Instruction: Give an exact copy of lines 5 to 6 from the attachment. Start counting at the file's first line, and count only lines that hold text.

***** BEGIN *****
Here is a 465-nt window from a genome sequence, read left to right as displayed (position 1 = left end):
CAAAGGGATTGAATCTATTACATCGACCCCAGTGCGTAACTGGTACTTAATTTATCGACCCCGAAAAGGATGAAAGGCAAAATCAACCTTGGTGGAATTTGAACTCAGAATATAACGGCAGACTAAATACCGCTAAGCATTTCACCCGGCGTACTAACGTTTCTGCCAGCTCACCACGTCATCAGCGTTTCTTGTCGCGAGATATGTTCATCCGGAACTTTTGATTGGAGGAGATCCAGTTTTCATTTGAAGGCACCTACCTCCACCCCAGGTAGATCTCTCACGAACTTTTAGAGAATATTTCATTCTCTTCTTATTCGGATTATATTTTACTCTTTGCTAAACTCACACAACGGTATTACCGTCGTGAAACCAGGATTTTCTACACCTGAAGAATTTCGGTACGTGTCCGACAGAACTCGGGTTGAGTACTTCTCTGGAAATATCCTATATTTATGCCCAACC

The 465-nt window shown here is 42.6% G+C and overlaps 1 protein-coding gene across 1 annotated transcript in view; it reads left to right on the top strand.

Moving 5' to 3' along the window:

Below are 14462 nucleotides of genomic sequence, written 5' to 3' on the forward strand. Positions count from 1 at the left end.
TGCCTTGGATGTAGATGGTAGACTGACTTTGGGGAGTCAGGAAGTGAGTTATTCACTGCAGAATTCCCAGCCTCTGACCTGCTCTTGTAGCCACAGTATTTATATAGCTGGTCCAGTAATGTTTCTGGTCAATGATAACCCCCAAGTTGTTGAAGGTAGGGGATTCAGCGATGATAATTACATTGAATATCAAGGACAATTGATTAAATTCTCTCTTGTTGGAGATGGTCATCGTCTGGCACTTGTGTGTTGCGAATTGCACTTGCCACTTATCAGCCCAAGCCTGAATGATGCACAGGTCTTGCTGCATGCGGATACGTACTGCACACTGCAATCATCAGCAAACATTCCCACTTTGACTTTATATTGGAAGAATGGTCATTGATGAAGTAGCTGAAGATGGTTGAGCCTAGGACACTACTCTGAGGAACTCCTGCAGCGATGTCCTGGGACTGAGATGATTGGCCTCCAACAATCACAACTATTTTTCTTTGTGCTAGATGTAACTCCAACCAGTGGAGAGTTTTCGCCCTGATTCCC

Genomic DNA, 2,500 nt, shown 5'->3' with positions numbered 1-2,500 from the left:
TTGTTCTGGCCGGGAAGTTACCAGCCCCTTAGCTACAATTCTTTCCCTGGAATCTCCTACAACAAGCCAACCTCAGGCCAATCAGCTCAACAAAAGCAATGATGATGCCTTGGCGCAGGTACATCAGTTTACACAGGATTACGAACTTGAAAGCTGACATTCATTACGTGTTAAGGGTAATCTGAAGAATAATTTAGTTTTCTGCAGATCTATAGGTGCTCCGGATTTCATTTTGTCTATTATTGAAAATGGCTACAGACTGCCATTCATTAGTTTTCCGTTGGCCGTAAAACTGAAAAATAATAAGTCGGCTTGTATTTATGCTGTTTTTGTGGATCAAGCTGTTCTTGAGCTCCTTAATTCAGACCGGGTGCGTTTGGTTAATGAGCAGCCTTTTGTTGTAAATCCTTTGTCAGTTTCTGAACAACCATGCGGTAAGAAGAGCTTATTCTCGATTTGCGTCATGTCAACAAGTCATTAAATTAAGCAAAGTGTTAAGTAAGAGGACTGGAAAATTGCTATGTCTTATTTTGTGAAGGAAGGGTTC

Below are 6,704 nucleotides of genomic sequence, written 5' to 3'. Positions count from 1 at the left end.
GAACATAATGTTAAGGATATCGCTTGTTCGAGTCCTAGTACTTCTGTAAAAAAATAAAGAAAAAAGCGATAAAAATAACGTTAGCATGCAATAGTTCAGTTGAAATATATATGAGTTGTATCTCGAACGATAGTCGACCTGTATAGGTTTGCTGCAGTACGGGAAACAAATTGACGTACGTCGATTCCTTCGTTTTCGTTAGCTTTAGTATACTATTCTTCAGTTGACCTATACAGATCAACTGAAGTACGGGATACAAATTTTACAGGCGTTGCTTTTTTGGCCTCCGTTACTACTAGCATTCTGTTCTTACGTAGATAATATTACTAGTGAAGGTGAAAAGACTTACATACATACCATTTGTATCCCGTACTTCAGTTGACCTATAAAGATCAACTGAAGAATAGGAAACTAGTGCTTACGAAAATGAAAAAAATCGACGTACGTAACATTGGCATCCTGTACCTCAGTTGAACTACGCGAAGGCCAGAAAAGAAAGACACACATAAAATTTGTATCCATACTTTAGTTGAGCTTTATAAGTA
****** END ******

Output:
Below are 14462 nucleotides of genomic sequence, written 5' to 3' on the forward strand. Positions count from 1 at the left end.
TGCCTTGGATGTAGATGGTAGACTGACTTTGGGGAGTCAGGAAGTGAGTTATTCACTGCAGAATTCCCAGCCTCTGACCTGCTCTTGTAGCCACAGTATTTATATAGCTGGTCCAGTAATGTTTCTGGTCAATGATAACCCCCAAGTTGTTGAAGGTAGGGGATTCAGCGATGATAATTACATTGAATATCAAGGACAATTGATTAAATTCTCTCTTGTTGGAGATGGTCATCGTCTGGCACTTGTGTGTTGCGAATTGCACTTGCCACTTATCAGCCCAAGCCTGAATGATGCACAGGTCTTGCTGCATGCGGATACGTACTGCACACTGCAATCATCAGCAAACATTCCCACTTTGACTTTATATTGGAAGAATGGTCATTGATGAAGTAGCTGAAGATGGTTGAGCCTAGGACACTACTCTGAGGAACTCCTGCAGCGATGTCCTGGGACTGAGATGATTGGCCTCCAACAATCACAACTATTTTTCTTTGTGCTAGATGTAACTCCAACCAGTGGAGAGTTTTCGCCCTGATTCCC